Online growth fails to offset retail declines for GVC in H1

GVC Holdings has reported an 11.2% year-on-year decline in revenue for the first half of 2020, after online growth failed to offset declines in UK and European retail resulting from the novel coronavirus (Covid-19) lockdown.

GVC Holdings has reported an 11.2% year-on-year decline in revenue for the first half of 2020, after online growth failed to offset declines in UK and European retail resulting from the novel coronavirus (Covid-19) lockdown.

Net gaming revenue for the six months to 30 June came to £1.62bn (€1.79bn/$2.12bn), down 10.7% from the prior year, reducing to revenue of £1.58bn after £34.2m in value added tax and duties were factored in.

The vast majority of H1 revenue came from GVC’s online business, which accounted for £1.21bn of the total, a 19.0% improvement on the prior year, or 21.0% rise on a constant currency basis.

This broke down to £752.6m in igaming NGR, up 31.0%, aided by strong performances from the group’s bingo and poker products. In the UK, with bingo halls shuttered due to Covid-19, players migrated online, with GVC estimating that 40% of Gala Bingo players in the period had migrated from retail.

PartyPoker, meanwhile, saw revenue grow around 60% year-on-year. Looking at gaming as a whole, the UK performed particularly well, with NGR 43% ahead of the prior year, and Germany NGR up 18% thanks to a strong performance from the vertical.

Online sports betting NGR grew 4.8% to £484.5m, with a strong margin of 12.8% - up two percentage points - offsetting a 15.3% decline in stakes to £4.70bn.

In the UK, GVC said targeted customer relationship management and tight management of customer bonuses helped limit the decline in betting NGR to 3%. Australia, on the other hand, saw horse racing continue during the pandemic, which led to a successful reactivation of customers from April, and ultimately saw NRG grow 43% on a constant currency basis.

Italian sports NGR ended the half-year period up 11% on a constant currency basis, and Brazil shrugged off the suspension of the Campeonato Brazileiro Serie A to record a 33% constant currency rise in revenue.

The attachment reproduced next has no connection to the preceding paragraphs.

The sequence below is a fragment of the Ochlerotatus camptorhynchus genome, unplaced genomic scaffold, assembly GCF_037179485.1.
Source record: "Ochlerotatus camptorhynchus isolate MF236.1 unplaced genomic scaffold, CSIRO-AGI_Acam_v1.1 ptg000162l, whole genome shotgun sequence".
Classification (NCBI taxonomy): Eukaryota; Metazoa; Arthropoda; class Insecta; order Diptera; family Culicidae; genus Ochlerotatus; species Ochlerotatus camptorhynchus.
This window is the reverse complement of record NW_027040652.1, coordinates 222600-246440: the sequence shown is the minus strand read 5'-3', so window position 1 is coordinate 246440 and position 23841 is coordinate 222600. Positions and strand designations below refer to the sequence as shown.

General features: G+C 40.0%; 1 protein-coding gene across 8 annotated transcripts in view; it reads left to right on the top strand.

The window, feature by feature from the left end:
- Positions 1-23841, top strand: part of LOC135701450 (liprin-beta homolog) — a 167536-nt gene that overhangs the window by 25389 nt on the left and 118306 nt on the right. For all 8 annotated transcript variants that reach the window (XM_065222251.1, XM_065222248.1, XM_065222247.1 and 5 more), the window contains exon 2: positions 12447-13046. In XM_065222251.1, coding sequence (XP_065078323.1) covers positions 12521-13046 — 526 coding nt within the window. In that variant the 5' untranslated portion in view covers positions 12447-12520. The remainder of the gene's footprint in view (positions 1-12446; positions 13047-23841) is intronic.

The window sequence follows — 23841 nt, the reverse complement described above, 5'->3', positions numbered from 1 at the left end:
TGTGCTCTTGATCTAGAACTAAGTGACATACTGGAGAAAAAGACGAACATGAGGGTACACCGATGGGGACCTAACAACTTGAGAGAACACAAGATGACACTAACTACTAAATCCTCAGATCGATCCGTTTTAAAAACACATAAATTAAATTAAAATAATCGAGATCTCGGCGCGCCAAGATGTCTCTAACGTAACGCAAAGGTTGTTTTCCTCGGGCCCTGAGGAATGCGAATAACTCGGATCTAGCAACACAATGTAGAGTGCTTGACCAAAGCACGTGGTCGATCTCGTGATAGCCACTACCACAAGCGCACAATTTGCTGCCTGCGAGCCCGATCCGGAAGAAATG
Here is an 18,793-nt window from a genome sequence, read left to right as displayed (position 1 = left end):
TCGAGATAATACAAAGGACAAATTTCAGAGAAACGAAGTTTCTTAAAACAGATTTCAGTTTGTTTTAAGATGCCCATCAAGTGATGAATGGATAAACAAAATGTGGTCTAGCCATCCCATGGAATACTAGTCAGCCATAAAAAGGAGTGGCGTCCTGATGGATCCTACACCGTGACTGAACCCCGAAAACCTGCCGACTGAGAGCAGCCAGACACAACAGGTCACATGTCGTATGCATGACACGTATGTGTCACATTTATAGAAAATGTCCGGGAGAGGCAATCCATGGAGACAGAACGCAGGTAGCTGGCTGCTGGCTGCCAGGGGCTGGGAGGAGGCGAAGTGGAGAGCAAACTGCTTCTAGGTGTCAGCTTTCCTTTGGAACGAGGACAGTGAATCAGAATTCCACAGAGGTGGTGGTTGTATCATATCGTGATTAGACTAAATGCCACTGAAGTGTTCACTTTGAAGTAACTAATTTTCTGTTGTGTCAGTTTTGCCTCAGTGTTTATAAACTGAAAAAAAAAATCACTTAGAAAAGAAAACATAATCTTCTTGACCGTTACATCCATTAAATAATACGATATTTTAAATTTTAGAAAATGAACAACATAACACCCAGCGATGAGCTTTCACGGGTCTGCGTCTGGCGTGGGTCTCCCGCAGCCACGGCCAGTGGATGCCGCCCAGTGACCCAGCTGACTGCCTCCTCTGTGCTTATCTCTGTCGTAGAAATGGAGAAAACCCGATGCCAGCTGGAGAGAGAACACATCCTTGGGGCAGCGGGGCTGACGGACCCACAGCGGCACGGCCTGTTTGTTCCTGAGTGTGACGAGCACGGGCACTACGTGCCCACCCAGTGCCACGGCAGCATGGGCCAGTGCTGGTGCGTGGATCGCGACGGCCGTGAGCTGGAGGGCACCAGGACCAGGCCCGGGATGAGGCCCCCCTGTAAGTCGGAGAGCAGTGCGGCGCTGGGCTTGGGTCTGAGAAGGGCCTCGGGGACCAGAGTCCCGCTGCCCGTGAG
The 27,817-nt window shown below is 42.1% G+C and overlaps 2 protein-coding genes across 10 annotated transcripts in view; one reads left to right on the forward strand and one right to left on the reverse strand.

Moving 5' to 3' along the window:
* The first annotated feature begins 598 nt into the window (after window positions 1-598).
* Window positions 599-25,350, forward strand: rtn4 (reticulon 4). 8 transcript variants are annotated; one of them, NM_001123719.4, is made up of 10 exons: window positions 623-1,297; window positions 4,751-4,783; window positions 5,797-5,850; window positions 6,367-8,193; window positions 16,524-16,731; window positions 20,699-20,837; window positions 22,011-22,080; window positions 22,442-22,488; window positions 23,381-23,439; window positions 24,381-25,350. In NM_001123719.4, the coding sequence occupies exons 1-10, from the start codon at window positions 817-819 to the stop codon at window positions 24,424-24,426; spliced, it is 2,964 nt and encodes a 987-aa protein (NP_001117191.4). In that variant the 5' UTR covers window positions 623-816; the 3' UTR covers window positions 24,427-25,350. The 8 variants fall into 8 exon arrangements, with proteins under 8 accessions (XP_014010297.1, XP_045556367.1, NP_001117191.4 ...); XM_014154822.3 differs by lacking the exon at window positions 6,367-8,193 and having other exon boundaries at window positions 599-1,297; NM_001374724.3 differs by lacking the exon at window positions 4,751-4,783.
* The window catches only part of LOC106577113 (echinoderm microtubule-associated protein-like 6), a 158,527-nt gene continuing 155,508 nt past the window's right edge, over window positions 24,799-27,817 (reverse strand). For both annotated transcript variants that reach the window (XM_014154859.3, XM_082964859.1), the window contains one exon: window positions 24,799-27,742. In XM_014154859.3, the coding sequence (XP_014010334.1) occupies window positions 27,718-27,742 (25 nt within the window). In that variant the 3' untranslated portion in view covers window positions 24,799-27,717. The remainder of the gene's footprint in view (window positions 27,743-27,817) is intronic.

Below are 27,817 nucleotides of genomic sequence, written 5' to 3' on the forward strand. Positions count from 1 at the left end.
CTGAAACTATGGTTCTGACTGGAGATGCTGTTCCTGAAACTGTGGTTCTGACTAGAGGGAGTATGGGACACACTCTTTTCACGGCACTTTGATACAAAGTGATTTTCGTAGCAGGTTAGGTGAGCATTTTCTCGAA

The operator also reported £8.0m in B2B online revenue, down 7.0%.

Turning to retail, the impacts of Covid-19 were much clearer. For GVC’s UK retail operation, revenue fell 52.6% to £277.9m, after land-based venues were closed from mid-March to 15 June.

Customers staked £724.8m, down 54.5% from H1 2019’s stakes of £1.59bn, though gross win margin was up 2.5 percentage points to 20.0%, resulting in retail sports NGR of £144.4m. GVC noted that UK retail had been performing well prior to the cancellation of major sports from 15 March and the closure of shops.

Machines revenue fell 57.2% to £133.5m, having already been tracking 28% below 2019 levels pre-15 March, which the operator blamed on the cut in B2 gaming machine stakes to £2.

European retail, comprising shops in Belgium, Ireland and Italy, saw revenue fall 47.6% to £75.5m. For sports betting, amounts wagered were down 54.4% to £379.8m, and revenue fell 44.8% to £59.1m. During the period, all GVC’s European shops were closed for a time due to Covid-19, and other over the counter revenue declined to £15.5m, with machines (already small) contribution cut to £0.98m.

GVC reported a further £20.1m in revenue (down 44.0%) from its smaller brands, such as betting exchange Betdaq, telephone betting operation Telebet and financials business Intertrader.

“Given the unprecedented trading environment, GVC has delivered an encouraging performance in the first half, underlining the strength of our diversified business model and the expertise, adaptability and dedication of our people,” new GVC chief executive Shay Segev commented.

Cost of sales for H1 declined 7.9% to £550.8m, leaving a gross profit for the period of £1.03bn, down 12.9%.

After marketing costs of £249.5m, GVC’s GVC’s contribution - earnings after all direct costs are removed - stood at £782.2m, down 15.4%.

Once a further £423.2m in operating costs were factored in, earnings before interest, tax, depreciation and amortisation for H1 declined 4.7% to £359.0m.

When total administrative costs of £824.5m were factored in (comprising £112.1m in depreciation and amortisation charges, and £25.3m in separately disclosed items) operating profit for the half amounted to £207.2m.

While this marks a significant improvement on 2019’s £37.0m figure, the prior year included £224.4m, mainly related to the amortisation of acquired intangibles, in exceptional items.

GVC also recorded an £8.6m loss from its share of joint ventures, ie the Roar Digital joint venture with MGM Resorts, its H1 operating profit amounted to £198.6m. After finance costs including £42.7m in financial expenses and a £126.0m foreign exchange loss, pre-tax profit came to £24.8m.

Once income tax of £22.7m was factored in, GVC’s net profit for the first half stood at £2.1m, flat year-on-year.